Pursuing themes from Alexis de Tocqueville's Democracy in America, this volume brings together nine leading political scientists from India and the United States to deliberate on the two largest democracies in the world. The book explores two opposed democratic journeys—from relative social equality and racial inequality to equal civil rights and economic inequality in the US; and deep social and economic inequalities to contested forms of equal citizenship in India. It discusses the concepts of citizenship, religion, capitalism, equality, and minorities. The essays also examine the specific historical and cultural formations within which each democracy works. Integrating diverse ideas from varied parts of the globe, the volume represents a unique attempt at understanding contemporary democratic practices in the two nations. Contributors • Rajeev Bhargava • Daniel Carpenter • Partha Chatterjee • Niraja Gopal Jayal • Ira Katznelson • Sudipta Kaviraj • Margaret Levi • Rogers M. Smith • Ashutosh Varshney
This absorbing collection of essays uses Tocqueville's analysis of democracy in America to embark on a comparative study of democracy in India and the USA.' — Nivedita Menon, Professor, Centre for Comparative Politics and Political Theory, Jawaharlal Nehru University, New Delhi ‘The editors have, with their characteristic brilliance, taken Tocqueville elsewhere. They and their comrades take Algeria to India, and see America from across the sea. They tour American democracy in its times and untimeliness. To travel with Tocqueville in such good company is a scholarly pleasure of the highest order.' — Anne Norton, Professor of Political Science, University of Pennsylvania ‘A fitting tribute to Tocqueville... these essays represent a major contribution to the scholarship on democracy in India, and perhaps the US.' — Yogendra Yadav, Senior Fellow, Centre for the Study of Developing Societies, Delhi ‘This volume explores how democracy has taken root in strikingly contrasting cultural and social traditions in the United States and India. Alexis de Tocqueville himself paved the way for this comparative project not only with Democracy in America but also his in-depth reading notes on Indian history and hierarchies. The outcome is an absorbing analysis of politics and society across time and space.' — Olivier Zunz, Commonwealth Professor of History, University of Virginia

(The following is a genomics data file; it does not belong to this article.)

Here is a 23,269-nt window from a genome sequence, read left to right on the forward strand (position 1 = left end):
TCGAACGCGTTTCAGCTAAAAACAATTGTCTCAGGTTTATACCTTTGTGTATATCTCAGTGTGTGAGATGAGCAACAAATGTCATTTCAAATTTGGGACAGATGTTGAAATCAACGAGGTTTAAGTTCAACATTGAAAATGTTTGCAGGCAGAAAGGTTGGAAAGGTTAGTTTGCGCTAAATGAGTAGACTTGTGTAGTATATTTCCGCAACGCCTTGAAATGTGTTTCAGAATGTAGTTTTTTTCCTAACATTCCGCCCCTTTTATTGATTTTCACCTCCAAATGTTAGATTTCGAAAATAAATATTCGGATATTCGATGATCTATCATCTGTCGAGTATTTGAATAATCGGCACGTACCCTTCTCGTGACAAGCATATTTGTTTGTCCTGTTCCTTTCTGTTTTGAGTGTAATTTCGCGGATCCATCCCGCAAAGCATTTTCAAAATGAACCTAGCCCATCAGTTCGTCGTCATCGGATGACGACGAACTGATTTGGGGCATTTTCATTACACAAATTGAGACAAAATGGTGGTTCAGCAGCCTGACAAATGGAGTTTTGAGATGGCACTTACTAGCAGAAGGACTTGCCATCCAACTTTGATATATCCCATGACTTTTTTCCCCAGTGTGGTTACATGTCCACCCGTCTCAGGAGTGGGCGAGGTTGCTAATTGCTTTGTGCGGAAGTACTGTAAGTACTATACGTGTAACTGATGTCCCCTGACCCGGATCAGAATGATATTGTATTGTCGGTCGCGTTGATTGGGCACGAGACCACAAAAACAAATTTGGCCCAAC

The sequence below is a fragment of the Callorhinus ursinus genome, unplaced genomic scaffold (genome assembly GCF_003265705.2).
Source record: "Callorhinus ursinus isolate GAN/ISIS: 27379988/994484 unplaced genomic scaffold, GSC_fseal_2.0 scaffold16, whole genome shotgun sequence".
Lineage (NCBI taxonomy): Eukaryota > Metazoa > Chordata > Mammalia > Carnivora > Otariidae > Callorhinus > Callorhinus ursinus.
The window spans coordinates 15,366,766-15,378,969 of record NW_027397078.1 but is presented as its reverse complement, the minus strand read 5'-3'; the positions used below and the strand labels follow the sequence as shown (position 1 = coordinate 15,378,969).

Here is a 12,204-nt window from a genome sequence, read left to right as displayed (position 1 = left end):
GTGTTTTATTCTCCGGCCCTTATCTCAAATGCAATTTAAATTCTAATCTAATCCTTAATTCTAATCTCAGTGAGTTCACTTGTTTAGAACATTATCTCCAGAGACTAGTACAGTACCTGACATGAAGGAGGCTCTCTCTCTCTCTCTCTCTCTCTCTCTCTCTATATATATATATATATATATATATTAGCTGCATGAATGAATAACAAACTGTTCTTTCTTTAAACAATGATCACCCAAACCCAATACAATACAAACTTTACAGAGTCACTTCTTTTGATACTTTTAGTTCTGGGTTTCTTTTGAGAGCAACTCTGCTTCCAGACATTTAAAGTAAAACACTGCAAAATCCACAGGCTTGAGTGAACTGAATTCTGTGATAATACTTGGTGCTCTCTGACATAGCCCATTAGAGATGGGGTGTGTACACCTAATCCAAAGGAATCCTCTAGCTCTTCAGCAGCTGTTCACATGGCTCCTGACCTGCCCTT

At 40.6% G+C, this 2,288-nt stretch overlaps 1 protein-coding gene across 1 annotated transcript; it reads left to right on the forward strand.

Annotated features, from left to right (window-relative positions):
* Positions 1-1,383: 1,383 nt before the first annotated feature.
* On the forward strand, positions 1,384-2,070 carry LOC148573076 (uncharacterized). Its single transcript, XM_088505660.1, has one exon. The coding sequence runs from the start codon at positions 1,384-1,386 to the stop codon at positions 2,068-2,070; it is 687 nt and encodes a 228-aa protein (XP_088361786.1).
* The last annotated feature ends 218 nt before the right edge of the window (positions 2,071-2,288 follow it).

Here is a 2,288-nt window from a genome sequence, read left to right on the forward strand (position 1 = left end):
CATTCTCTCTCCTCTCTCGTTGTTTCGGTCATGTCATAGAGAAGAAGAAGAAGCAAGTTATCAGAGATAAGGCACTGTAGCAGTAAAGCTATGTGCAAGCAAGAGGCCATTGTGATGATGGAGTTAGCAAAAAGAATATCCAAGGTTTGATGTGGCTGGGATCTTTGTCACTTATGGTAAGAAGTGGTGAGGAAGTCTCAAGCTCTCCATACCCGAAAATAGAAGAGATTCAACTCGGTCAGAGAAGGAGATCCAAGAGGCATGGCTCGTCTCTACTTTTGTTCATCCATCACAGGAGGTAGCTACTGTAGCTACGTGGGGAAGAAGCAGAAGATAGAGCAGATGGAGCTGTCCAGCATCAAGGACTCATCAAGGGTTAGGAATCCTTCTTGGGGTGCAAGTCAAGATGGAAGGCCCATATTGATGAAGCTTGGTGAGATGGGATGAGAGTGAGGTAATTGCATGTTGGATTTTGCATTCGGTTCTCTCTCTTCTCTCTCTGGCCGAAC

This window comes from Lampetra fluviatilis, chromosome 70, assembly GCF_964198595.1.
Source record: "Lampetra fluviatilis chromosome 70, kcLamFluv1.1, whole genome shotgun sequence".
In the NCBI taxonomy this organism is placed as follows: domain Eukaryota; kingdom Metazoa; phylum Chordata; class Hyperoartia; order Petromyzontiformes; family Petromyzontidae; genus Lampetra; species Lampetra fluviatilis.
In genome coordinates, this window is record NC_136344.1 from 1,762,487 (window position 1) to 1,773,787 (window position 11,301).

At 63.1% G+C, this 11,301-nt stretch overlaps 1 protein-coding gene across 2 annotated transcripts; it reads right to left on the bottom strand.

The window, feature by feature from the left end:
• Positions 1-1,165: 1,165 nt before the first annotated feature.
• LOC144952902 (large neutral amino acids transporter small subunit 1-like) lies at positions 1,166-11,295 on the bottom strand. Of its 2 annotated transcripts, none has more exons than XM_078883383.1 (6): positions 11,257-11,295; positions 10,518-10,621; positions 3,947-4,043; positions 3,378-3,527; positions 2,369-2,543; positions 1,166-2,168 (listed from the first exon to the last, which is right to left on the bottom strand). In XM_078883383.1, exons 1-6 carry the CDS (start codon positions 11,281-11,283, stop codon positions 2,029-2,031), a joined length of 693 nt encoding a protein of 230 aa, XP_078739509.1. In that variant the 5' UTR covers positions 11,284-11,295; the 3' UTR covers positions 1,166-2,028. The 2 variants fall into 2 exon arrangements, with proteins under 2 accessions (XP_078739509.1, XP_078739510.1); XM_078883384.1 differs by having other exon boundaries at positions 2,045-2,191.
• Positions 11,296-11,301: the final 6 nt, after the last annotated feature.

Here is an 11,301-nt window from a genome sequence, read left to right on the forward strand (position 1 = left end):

"This book will be of interest to scholars and students of political science, history, and comparative politics. Journalists and policymakers will also final it useful."
Partha Chatterjee is Professor of Anthropology and South Asian Studies, Columbia University, and Honorary Professor, Centre for Studies in Social Sciences, Calcutta.
Ira Katznelson is Professor of Political Science and History, Columbia University and Research Associate, Centre for History and Economics, Cambridge University